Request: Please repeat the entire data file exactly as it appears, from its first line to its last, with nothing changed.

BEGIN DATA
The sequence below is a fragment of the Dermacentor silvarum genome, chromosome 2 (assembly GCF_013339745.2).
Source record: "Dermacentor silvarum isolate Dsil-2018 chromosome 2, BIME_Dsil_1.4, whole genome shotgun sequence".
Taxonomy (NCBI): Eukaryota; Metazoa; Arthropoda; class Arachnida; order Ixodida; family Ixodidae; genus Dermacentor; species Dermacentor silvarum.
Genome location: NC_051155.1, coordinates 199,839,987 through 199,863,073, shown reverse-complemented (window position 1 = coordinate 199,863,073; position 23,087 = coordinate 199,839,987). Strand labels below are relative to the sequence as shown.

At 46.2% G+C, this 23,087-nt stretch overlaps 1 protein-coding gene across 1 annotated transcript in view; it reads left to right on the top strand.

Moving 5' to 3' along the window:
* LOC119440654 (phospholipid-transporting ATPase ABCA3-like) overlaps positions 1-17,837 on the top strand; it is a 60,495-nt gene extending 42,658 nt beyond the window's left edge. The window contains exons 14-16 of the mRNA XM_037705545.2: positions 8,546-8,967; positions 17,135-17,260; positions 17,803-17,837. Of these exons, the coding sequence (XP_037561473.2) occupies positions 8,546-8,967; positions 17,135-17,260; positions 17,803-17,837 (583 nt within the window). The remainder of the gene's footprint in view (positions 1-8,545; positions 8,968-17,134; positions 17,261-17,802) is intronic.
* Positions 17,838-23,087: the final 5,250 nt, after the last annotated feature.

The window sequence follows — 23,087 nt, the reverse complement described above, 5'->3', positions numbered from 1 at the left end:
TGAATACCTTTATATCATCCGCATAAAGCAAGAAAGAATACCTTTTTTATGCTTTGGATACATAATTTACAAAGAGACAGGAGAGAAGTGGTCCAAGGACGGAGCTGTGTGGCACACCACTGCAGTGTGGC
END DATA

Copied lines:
The sequence below is a fragment of the Dermacentor silvarum genome, chromosome 2 (assembly GCF_013339745.2).
Source record: "Dermacentor silvarum isolate Dsil-2018 chromosome 2, BIME_Dsil_1.4, whole genome shotgun sequence".
Taxonomy (NCBI): Eukaryota; Metazoa; Arthropoda; class Arachnida; order Ixodida; family Ixodidae; genus Dermacentor; species Dermacentor silvarum.
Genome location: NC_051155.1, coordinates 199,839,987 through 199,863,073, shown reverse-complemented (window position 1 = coordinate 199,863,073; position 23,087 = coordinate 199,839,987). Strand labels below are relative to the sequence as shown.

At 46.2% G+C, this 23,087-nt stretch overlaps 1 protein-coding gene across 1 annotated transcript in view; it reads left to right on the top strand.

Moving 5' to 3' along the window:
* LOC119440654 (phospholipid-transporting ATPase ABCA3-like) overlaps positions 1-17,837 on the top strand; it is a 60,495-nt gene extending 42,658 nt beyond the window's left edge. The window contains exons 14-16 of the mRNA XM_037705545.2: positions 8,546-8,967; positions 17,135-17,260; positions 17,803-17,837. Of these exons, the coding sequence (XP_037561473.2) occupies positions 8,546-8,967; positions 17,135-17,260; positions 17,803-17,837 (583 nt within the window). The remainder of the gene's footprint in view (positions 1-8,545; positions 8,968-17,134; positions 17,261-17,802) is intronic.
* Positions 17,838-23,087: the final 5,250 nt, after the last annotated feature.

The window sequence follows — 23,087 nt, the reverse complement described above, 5'->3', positions numbered from 1 at the left end:
TGAATACCTTTATATCATCCGCATAAAGCAAGAAAGAATACCTTTTTTATGCTTTGGATACATAATTTACAAAGAGACAGGAGAGAAGTGGTCCAAGGACGGAGCTGTGTGGCACACCACTGCAGTGTGGC